Repeat Prescriptions

All prescription requests must be in writing, we do not take requests over the phone or verbally at the desk, this is to avoid mistakes. You can also request your repeat medication by registering for our online services or via local pharmacies.

Please allow 3 working days when requesting your prescriptions and pick up your prescription after 5.30pm. If you are asking for an item that is NOT on your repeat prescription please allow an extra 24 hours. (Please allow an extra day if being picked up by a chemist.)

Requests made on:

Monday will be ready Thursday after 5.30pm
Tuesday will be ready Friday after 5.30pm
Wednesday will be ready Monday after 5.30pm
Thursday will be ready Tuesday after 5.30pm
Friday will be ready Wednesday after 5.30pm

Please do not order too early. A week before is sufficient. Prescriptions received too early cannot be issued.

For more information please have a look at our patient prescription leaflet: Patient Prescription Leaflet (PDF, 285KB)

Online Prescription Requests

To register for our online services please click on the link below and follow the instructions. I.D will need to be provided to reception so we can verify you identity and activate your online account.


click here for patient access

You can now book appointments and order repeat prescriptions online.

Click Here


PLEASE NOTE: ONLINE PRESCRIPTION REQUESTS CAN STILL TAKE UP TO 3 DAYS TO PROCESS

If you are having problems logging into your online services or are having problems with the settings you will need to contact Patient Access support direct. You can find their online support from here: Support Online Access

Please Note: Each patient must use an individual email address, unfortunately the system will not allow patients to share. This also includes babies and children.

Electronic Prescription Service

electronic prescription serviceThis service enables your prescription to be sent electronically to any participating pharmacy of your choice. This saves you a trip to the surgery.

Please inform either your nominated pharmacy or reception at the surgery.


Hospital Prescriptions

In order to maintain safe prescribing systems for all of our patients, this practice is unable to issue a prescription for any new medication until we receive hospital discharge or outpatient letter directly from the Clinician or department initiating the medication following your appointment.

Please note that any hospital outpatient prescriptions (white) must be taken to the hospital pharmacy within the hospital. The CCG policy does not allow this surgery to issue a replacement (green) prescription against a hospital outpatient prescription.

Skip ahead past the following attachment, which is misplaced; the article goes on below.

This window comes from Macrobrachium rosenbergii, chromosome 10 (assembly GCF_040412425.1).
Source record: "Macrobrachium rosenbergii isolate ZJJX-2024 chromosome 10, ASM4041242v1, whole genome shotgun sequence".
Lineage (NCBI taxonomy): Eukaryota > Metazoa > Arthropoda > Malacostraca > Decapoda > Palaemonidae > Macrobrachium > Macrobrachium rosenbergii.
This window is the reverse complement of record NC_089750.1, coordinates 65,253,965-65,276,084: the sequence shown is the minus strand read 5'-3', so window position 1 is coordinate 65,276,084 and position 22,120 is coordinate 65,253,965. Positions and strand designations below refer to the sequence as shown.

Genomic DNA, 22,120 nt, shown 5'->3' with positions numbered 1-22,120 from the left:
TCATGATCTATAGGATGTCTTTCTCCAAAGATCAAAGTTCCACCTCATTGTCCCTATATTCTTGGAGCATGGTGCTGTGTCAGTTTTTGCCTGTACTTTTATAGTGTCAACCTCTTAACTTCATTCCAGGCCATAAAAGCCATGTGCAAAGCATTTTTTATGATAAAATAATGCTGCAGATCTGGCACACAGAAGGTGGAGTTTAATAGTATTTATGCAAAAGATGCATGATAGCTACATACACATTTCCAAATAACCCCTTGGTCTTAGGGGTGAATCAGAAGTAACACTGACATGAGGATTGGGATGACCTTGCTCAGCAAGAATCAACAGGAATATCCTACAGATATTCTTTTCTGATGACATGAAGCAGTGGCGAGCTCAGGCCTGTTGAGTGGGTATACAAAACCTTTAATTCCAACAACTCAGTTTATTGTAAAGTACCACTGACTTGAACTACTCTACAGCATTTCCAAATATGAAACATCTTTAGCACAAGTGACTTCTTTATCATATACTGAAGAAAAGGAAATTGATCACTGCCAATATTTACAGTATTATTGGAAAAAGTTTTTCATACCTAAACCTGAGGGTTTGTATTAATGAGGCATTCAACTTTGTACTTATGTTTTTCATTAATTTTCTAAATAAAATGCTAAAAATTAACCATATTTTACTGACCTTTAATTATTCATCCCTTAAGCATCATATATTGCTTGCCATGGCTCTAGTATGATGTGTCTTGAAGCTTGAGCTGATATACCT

If patients take these forms to Community Pharmacies the request will be treated as a Private Prescription and the patient will have to pay for the treatment.


Private Prescriptions

Private referral and private prescriptions

  • The responsibility for prescribing rests with the doctor who has clinical responsibility for a particular aspect of the patient’s care.
  • Where an NHS GP refers a patient (privately or otherwise) to a Consultant for advice but retains clinical responsibility for the patient, then the GP should issue the necessary prescriptions at NHS expense.
  • In the situation where the Consultant retains clinical responsibility, for example, where he/she continues to administer any treatment or the treatment is recognised to be specialist in nature, then it is the Consultant who should issue the prescriptions.
  • Where patients opt to be referred privately, then they would be expected to pay the full cost of any treatment they receive in relation to the referral, including that of any drugs and appliances. Refer to “Guidance on NHS patients who wish to pay for additional private care” (March 2009) for further information. http://webarchive.nationalarchives.gov.uk/20130107105354/http:/www.dh.gov.uk/prod_consum_dh/groups/dh_digitalassets/documents/digitalasset/dh_096576.pdf
  • Following a private consultation, there is no obligation for the GP to prescribe the recommended treatment if the GP does not feel clinically competent to do this and it is contrary to his/her normal clinical practice.

Private prescriptions for NHS patients

A private prescription may be issued under a number of circumstances, for example:

  • where an item is not available on the NHS (drugs and preparations listed in Part XVIIIA of the Drug Tariff)
  • for drugs to treat indications not covered by the ‘SLS’ conditions
  • vaccinations / antimalarial for travellers